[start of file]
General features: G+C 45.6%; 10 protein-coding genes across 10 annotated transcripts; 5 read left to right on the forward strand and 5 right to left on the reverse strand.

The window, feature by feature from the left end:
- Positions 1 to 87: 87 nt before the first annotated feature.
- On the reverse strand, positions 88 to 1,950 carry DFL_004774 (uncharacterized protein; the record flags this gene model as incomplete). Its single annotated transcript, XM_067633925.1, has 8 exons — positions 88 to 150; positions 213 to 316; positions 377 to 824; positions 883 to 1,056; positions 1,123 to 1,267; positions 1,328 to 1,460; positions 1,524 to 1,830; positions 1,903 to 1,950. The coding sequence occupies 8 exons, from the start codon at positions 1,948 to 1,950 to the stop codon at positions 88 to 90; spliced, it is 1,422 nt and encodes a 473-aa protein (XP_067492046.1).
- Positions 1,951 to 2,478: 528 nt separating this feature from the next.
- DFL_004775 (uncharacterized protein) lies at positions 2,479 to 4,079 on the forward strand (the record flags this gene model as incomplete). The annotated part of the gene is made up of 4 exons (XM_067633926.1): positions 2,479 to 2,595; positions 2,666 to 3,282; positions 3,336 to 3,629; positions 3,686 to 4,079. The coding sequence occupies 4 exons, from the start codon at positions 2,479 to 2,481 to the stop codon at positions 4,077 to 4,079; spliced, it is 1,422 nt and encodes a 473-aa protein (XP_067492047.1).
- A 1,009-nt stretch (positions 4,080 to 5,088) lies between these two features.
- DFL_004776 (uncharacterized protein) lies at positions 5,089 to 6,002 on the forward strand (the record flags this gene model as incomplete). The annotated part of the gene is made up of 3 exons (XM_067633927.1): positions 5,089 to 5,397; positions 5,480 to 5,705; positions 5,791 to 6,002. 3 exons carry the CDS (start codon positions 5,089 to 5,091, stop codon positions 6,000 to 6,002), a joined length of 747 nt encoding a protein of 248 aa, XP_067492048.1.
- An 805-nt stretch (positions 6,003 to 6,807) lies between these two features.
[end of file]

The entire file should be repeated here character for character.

General features: G+C 45.6%; 10 protein-coding genes across 10 annotated transcripts; 5 read left to right on the forward strand and 5 right to left on the reverse strand.

The window, feature by feature from the left end:
- Positions 1 to 87: 87 nt before the first annotated feature.
- On the reverse strand, positions 88 to 1,950 carry DFL_004774 (uncharacterized protein; the record flags this gene model as incomplete). Its single annotated transcript, XM_067633925.1, has 8 exons — positions 88 to 150; positions 213 to 316; positions 377 to 824; positions 883 to 1,056; positions 1,123 to 1,267; positions 1,328 to 1,460; positions 1,524 to 1,830; positions 1,903 to 1,950. The coding sequence occupies 8 exons, from the start codon at positions 1,948 to 1,950 to the stop codon at positions 88 to 90; spliced, it is 1,422 nt and encodes a 473-aa protein (XP_067492046.1).
- Positions 1,951 to 2,478: 528 nt separating this feature from the next.
- DFL_004775 (uncharacterized protein) lies at positions 2,479 to 4,079 on the forward strand (the record flags this gene model as incomplete). The annotated part of the gene is made up of 4 exons (XM_067633926.1): positions 2,479 to 2,595; positions 2,666 to 3,282; positions 3,336 to 3,629; positions 3,686 to 4,079. The coding sequence occupies 4 exons, from the start codon at positions 2,479 to 2,481 to the stop codon at positions 4,077 to 4,079; spliced, it is 1,422 nt and encodes a 473-aa protein (XP_067492047.1).
- A 1,009-nt stretch (positions 4,080 to 5,088) lies between these two features.
- DFL_004776 (uncharacterized protein) lies at positions 5,089 to 6,002 on the forward strand (the record flags this gene model as incomplete). The annotated part of the gene is made up of 3 exons (XM_067633927.1): positions 5,089 to 5,397; positions 5,480 to 5,705; positions 5,791 to 6,002. 3 exons carry the CDS (start codon positions 5,089 to 5,091, stop codon positions 6,000 to 6,002), a joined length of 747 nt encoding a protein of 248 aa, XP_067492048.1.
- An 805-nt stretch (positions 6,003 to 6,807) lies between these two features.